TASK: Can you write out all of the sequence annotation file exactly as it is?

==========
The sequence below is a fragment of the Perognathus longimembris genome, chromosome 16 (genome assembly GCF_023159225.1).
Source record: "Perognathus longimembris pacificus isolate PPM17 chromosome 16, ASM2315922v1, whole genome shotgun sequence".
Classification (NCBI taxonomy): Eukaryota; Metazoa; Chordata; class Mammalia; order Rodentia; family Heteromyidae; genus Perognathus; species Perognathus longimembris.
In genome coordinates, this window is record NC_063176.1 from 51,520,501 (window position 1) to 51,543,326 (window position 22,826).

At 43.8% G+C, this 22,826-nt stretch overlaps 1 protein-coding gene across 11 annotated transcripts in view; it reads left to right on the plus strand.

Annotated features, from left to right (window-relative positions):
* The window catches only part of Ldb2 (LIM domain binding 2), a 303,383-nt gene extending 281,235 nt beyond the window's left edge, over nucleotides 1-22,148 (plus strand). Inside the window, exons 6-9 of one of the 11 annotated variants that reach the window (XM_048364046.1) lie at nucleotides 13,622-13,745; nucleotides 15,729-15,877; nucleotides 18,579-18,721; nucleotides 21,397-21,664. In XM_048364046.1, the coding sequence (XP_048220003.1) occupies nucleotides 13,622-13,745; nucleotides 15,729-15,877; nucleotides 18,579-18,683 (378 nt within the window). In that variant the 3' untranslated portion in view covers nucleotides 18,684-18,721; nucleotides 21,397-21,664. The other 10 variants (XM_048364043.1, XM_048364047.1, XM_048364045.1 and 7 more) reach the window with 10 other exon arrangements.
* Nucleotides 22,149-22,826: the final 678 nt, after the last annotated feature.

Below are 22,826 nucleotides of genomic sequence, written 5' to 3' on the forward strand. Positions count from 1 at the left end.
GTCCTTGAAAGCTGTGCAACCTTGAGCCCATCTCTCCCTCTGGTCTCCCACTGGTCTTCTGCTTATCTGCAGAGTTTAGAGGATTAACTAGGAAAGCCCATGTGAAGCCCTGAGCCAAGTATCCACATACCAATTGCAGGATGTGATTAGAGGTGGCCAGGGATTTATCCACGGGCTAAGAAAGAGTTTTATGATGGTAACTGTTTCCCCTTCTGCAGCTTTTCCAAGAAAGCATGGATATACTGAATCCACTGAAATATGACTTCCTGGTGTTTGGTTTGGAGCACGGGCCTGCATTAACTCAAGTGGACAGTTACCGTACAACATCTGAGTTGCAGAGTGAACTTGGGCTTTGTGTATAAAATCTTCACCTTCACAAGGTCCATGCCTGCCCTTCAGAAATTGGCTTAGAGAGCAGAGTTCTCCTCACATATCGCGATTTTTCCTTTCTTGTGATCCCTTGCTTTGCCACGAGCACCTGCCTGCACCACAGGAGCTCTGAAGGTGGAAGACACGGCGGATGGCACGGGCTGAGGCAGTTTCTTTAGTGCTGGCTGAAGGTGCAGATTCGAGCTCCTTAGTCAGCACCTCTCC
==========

The sequence below is a fragment of the Perognathus longimembris genome, chromosome 16 (genome assembly GCF_023159225.1).
Source record: "Perognathus longimembris pacificus isolate PPM17 chromosome 16, ASM2315922v1, whole genome shotgun sequence".
Classification (NCBI taxonomy): Eukaryota; Metazoa; Chordata; class Mammalia; order Rodentia; family Heteromyidae; genus Perognathus; species Perognathus longimembris.
In genome coordinates, this window is record NC_063176.1 from 51,520,501 (window position 1) to 51,543,326 (window position 22,826).

At 43.8% G+C, this 22,826-nt stretch overlaps 1 protein-coding gene across 11 annotated transcripts in view; it reads left to right on the plus strand.

Annotated features, from left to right (window-relative positions):
* The window catches only part of Ldb2 (LIM domain binding 2), a 303,383-nt gene extending 281,235 nt beyond the window's left edge, over nucleotides 1-22,148 (plus strand). Inside the window, exons 6-9 of one of the 11 annotated variants that reach the window (XM_048364046.1) lie at nucleotides 13,622-13,745; nucleotides 15,729-15,877; nucleotides 18,579-18,721; nucleotides 21,397-21,664. In XM_048364046.1, the coding sequence (XP_048220003.1) occupies nucleotides 13,622-13,745; nucleotides 15,729-15,877; nucleotides 18,579-18,683 (378 nt within the window). In that variant the 3' untranslated portion in view covers nucleotides 18,684-18,721; nucleotides 21,397-21,664. The other 10 variants (XM_048364043.1, XM_048364047.1, XM_048364045.1 and 7 more) reach the window with 10 other exon arrangements.
* Nucleotides 22,149-22,826: the final 678 nt, after the last annotated feature.

Below are 22,826 nucleotides of genomic sequence, written 5' to 3' on the forward strand. Positions count from 1 at the left end.
GTCCTTGAAAGCTGTGCAACCTTGAGCCCATCTCTCCCTCTGGTCTCCCACTGGTCTTCTGCTTATCTGCAGAGTTTAGAGGATTAACTAGGAAAGCCCATGTGAAGCCCTGAGCCAAGTATCCACATACCAATTGCAGGATGTGATTAGAGGTGGCCAGGGATTTATCCACGGGCTAAGAAAGAGTTTTATGATGGTAACTGTTTCCCCTTCTGCAGCTTTTCCAAGAAAGCATGGATATACTGAATCCACTGAAATATGACTTCCTGGTGTTTGGTTTGGAGCACGGGCCTGCATTAACTCAAGTGGACAGTTACCGTACAACATCTGAGTTGCAGAGTGAACTTGGGCTTTGTGTATAAAATCTTCACCTTCACAAGGTCCATGCCTGCCCTTCAGAAATTGGCTTAGAGAGCAGAGTTCTCCTCACATATCGCGATTTTTCCTTTCTTGTGATCCCTTGCTTTGCCACGAGCACCTGCCTGCACCACAGGAGCTCTGAAGGTGGAAGACACGGCGGATGGCACGGGCTGAGGCAGTTTCTTTAGTGCTGGCTGAAGGTGCAGATTCGAGCTCCTTAGTCAGCACCTCTCC